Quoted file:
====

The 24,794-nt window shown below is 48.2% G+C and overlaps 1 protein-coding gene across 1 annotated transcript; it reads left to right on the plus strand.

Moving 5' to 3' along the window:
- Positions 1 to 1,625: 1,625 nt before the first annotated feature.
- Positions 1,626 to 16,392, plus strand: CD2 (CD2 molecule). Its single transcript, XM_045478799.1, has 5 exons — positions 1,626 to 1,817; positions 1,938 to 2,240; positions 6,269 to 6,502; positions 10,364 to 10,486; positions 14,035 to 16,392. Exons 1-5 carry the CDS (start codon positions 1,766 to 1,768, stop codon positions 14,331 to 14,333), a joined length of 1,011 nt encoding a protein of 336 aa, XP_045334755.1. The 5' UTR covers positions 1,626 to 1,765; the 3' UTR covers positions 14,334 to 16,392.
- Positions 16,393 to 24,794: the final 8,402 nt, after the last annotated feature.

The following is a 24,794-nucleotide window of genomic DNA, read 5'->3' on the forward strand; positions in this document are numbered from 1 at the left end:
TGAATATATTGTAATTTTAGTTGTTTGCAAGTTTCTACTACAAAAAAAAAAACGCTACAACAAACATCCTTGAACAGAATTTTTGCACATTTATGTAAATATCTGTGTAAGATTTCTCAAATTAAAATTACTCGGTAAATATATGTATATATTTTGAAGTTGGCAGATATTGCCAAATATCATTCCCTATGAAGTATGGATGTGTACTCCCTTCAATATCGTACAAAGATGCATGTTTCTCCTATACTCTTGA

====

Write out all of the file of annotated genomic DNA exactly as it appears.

The 24,794-nt window shown below is 48.2% G+C and overlaps 1 protein-coding gene across 1 annotated transcript; it reads left to right on the plus strand.

Moving 5' to 3' along the window:
- Positions 1 to 1,625: 1,625 nt before the first annotated feature.
- Positions 1,626 to 16,392, plus strand: CD2 (CD2 molecule). Its single transcript, XM_045478799.1, has 5 exons — positions 1,626 to 1,817; positions 1,938 to 2,240; positions 6,269 to 6,502; positions 10,364 to 10,486; positions 14,035 to 16,392. Exons 1-5 carry the CDS (start codon positions 1,766 to 1,768, stop codon positions 14,331 to 14,333), a joined length of 1,011 nt encoding a protein of 336 aa, XP_045334755.1. The 5' UTR covers positions 1,626 to 1,765; the 3' UTR covers positions 14,334 to 16,392.
- Positions 16,393 to 24,794: the final 8,402 nt, after the last annotated feature.

The following is a 24,794-nucleotide window of genomic DNA, read 5'->3' on the forward strand; positions in this document are numbered from 1 at the left end:
TGAATATATTGTAATTTTAGTTGTTTGCAAGTTTCTACTACAAAAAAAAAAACGCTACAACAAACATCCTTGAACAGAATTTTTGCACATTTATGTAAATATCTGTGTAAGATTTCTCAAATTAAAATTACTCGGTAAATATATGTATATATTTTGAAGTTGGCAGATATTGCCAAATATCATTCCCTATGAAGTATGGATGTGTACTCCCTTCAATATCGTACAAAGATGCATGTTTCTCCTATACTCTTGA